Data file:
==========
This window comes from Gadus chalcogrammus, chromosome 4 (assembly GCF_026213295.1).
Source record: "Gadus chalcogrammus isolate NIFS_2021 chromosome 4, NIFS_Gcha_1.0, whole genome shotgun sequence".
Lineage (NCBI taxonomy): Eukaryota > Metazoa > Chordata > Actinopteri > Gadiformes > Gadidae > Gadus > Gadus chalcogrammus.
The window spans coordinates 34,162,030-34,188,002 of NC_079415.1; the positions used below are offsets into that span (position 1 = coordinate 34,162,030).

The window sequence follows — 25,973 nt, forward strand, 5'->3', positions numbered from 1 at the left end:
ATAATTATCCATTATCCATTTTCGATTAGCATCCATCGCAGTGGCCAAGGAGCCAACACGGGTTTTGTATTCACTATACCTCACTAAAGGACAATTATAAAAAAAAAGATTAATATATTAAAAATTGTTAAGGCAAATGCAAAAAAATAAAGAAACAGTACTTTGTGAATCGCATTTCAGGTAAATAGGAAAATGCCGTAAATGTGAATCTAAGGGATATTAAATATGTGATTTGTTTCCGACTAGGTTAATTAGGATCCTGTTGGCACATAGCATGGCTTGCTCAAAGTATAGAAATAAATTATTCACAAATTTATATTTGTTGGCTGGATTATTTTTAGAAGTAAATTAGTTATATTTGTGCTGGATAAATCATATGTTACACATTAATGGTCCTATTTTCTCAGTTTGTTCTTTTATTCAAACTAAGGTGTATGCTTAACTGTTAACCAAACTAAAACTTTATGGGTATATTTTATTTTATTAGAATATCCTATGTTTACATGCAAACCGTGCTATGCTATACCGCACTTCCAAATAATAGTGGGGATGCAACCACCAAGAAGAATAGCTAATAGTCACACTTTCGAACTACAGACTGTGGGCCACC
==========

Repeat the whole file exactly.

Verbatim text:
This window comes from Gadus chalcogrammus, chromosome 4 (assembly GCF_026213295.1).
Source record: "Gadus chalcogrammus isolate NIFS_2021 chromosome 4, NIFS_Gcha_1.0, whole genome shotgun sequence".
Lineage (NCBI taxonomy): Eukaryota > Metazoa > Chordata > Actinopteri > Gadiformes > Gadidae > Gadus > Gadus chalcogrammus.
The window spans coordinates 34,162,030-34,188,002 of NC_079415.1; the positions used below are offsets into that span (position 1 = coordinate 34,162,030).

The window sequence follows — 25,973 nt, forward strand, 5'->3', positions numbered from 1 at the left end:
ATAATTATCCATTATCCATTTTCGATTAGCATCCATCGCAGTGGCCAAGGAGCCAACACGGGTTTTGTATTCACTATACCTCACTAAAGGACAATTATAAAAAAAAAGATTAATATATTAAAAATTGTTAAGGCAAATGCAAAAAAATAAAGAAACAGTACTTTGTGAATCGCATTTCAGGTAAATAGGAAAATGCCGTAAATGTGAATCTAAGGGATATTAAATATGTGATTTGTTTCCGACTAGGTTAATTAGGATCCTGTTGGCACATAGCATGGCTTGCTCAAAGTATAGAAATAAATTATTCACAAATTTATATTTGTTGGCTGGATTATTTTTAGAAGTAAATTAGTTATATTTGTGCTGGATAAATCATATGTTACACATTAATGGTCCTATTTTCTCAGTTTGTTCTTTTATTCAAACTAAGGTGTATGCTTAACTGTTAACCAAACTAAAACTTTATGGGTATATTTTATTTTATTAGAATATCCTATGTTTACATGCAAACCGTGCTATGCTATACCGCACTTCCAAATAATAGTGGGGATGCAACCACCAAGAAGAATAGCTAATAGTCACACTTTCGAACTACAGACTGTGGGCCACC